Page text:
CryptXXX ransomware, first spotted in mid-April, has reached version 2.0, and a new level of nastiness. It’s also on its way to become one of the top ransomware families in the wild.
The malware’s first version would encrypt files but leave the rest of the infected computer alone, and victims would be able to use it to buy Bitcoin and pay the required ransom.
This also allowed them to deploy a decryption tool, developed by Kaspersky Lab researchers only a week after the first instance of the ransomware was spotted. The AV maker added the decryption capability to its decryptor tool meant initially for decrypting files taken hostage by the Rannoh ransomware.
But that option is not available any more, as CryptXXX 2.0 not only bypasses the decryption tool, but also locks the computer’s screen after popping-up the ransom request:
In addition to all this, the page where the crooks explain how the victims can effect the ransom payment mentions a Google Decrypter tool they will be able to use to decrypt their files. Proofpoint researchers believe that’s just a misdirection, to prevent victims to identify with which ransomware they have been hit.
“While new decryption tools may emerge, CryptXXX’s active development and rapid evolution suggest that this new ransomware will continue to compete strongly in malware ecosystems,” the researchers noted.
“As always, best practices for avoiding infection include patching systems and software, updating endpoint antimalware, deploying robust network protections, and regularly backing up all critical systems.”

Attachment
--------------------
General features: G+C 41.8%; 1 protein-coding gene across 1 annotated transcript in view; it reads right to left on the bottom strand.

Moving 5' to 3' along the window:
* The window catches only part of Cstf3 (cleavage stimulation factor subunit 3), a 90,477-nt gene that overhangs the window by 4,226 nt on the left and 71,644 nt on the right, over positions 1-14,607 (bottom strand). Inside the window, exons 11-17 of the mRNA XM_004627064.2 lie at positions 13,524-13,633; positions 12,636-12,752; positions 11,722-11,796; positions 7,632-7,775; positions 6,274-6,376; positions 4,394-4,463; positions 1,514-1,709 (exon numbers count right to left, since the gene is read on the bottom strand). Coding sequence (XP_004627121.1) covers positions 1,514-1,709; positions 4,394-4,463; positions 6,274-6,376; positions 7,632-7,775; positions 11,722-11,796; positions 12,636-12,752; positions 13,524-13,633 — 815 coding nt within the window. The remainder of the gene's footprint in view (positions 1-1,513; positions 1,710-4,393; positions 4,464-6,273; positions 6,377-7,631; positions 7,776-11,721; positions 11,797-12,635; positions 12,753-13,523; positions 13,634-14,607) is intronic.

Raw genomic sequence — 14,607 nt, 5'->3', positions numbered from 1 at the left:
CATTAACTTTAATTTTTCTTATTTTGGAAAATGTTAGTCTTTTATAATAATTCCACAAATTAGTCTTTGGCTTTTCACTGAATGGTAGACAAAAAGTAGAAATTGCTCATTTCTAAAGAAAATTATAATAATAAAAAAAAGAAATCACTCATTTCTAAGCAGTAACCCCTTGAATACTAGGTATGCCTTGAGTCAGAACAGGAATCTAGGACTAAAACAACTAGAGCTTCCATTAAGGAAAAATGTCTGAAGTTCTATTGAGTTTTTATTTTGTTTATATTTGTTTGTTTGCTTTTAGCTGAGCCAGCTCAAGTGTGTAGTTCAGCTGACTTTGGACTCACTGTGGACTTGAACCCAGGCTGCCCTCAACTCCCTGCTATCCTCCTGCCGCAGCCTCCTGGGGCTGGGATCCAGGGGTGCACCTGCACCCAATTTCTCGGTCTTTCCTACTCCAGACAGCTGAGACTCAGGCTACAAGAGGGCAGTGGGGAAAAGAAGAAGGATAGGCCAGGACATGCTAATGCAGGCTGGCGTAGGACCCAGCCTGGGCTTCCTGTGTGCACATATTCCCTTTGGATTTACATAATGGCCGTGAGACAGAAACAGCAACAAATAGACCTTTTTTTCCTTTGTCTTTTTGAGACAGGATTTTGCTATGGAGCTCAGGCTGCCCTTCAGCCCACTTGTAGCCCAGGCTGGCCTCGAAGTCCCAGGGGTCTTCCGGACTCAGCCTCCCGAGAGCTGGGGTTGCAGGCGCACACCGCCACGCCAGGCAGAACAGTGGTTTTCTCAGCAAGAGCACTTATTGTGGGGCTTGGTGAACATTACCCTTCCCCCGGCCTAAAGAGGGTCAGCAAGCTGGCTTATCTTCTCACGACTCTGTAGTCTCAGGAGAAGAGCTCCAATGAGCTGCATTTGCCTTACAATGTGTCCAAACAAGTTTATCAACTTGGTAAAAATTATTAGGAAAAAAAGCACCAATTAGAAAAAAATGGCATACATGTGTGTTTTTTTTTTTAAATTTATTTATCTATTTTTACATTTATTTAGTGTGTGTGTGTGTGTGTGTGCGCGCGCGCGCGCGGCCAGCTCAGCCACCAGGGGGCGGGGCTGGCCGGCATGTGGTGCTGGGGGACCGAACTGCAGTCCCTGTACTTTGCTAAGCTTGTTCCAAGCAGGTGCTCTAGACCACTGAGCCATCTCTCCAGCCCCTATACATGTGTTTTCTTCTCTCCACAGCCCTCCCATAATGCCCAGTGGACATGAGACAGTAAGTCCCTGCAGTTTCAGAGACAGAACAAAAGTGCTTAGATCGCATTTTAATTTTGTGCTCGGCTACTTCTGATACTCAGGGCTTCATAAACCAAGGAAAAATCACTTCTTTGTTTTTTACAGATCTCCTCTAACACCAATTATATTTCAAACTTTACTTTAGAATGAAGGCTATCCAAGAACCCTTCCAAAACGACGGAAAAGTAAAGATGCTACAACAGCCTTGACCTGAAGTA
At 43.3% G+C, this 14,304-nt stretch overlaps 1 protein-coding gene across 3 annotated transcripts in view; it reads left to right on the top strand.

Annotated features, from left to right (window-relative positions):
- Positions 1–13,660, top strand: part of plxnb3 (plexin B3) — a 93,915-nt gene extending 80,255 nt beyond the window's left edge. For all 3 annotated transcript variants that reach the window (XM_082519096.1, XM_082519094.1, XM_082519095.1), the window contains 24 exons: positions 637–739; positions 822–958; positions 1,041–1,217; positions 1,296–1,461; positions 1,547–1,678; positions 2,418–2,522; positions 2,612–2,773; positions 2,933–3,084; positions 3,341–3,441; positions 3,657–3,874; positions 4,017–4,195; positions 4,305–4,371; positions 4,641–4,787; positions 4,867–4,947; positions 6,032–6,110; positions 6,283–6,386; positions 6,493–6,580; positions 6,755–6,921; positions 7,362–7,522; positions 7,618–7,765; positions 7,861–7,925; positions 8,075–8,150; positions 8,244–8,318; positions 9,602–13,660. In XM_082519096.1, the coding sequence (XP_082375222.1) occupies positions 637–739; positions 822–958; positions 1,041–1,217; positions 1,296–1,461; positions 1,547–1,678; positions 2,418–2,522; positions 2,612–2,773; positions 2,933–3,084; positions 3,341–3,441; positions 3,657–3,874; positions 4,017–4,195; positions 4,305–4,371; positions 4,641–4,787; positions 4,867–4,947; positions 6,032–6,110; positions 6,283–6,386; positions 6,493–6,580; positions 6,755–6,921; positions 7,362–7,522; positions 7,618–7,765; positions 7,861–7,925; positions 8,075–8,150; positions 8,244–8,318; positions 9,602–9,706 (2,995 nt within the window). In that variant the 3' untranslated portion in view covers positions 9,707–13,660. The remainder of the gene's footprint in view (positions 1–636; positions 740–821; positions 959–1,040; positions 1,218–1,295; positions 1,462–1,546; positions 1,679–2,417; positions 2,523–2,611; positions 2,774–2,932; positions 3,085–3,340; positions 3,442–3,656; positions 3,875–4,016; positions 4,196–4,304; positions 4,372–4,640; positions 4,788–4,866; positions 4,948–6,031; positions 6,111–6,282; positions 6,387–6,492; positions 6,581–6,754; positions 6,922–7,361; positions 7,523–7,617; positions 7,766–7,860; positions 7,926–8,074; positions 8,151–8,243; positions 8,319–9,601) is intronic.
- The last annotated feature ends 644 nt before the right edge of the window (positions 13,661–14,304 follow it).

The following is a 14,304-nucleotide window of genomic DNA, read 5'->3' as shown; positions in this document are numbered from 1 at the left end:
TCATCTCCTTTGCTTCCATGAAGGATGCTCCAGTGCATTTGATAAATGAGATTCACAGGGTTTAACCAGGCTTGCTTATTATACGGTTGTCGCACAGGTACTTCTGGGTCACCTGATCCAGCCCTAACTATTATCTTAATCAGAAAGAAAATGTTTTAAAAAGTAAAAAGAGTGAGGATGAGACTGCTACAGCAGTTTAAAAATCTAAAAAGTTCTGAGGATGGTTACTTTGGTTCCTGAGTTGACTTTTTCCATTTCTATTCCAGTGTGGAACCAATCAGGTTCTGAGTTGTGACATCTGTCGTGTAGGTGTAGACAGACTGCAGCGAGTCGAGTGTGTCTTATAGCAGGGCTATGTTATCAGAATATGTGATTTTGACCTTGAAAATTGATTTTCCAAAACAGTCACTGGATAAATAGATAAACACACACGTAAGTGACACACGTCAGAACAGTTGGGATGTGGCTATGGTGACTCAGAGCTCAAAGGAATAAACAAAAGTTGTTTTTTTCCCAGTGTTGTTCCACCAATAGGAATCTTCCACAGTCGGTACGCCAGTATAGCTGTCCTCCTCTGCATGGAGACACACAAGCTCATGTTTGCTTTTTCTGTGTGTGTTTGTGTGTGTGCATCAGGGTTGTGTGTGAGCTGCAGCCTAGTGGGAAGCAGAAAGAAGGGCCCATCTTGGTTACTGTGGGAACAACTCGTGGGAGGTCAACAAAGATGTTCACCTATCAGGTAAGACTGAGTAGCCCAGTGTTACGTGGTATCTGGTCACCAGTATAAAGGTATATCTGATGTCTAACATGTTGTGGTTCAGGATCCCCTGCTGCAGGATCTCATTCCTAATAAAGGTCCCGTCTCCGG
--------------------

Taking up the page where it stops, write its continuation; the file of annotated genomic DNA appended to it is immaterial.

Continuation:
UPDATE (May 13, 2016):
We’ve been notified by Kaspersky Lab that they have updated the decryption tool to adapt to the second version of CryptXXX.
“The updated version of CryptXXX ransomware has been successfully decrypted; and a new version of the Kaspersky Lab decryption tool can now help the victims of CryptXXX v2. This tool supports the decryption of about 40 popular file formats, including documents, archives, images, etc. Unfortunately, it is not possible to decrypt any arbitrary file format,” says senior malware analyst Fedor Sinitsyn.
“We have made the new tool even more easy to use. To decrypt files affected by CryptXXX v2, users don’t need an original copy of any files. Users of the previous versions of this utility will have the opportunity to automatically download the updated version.”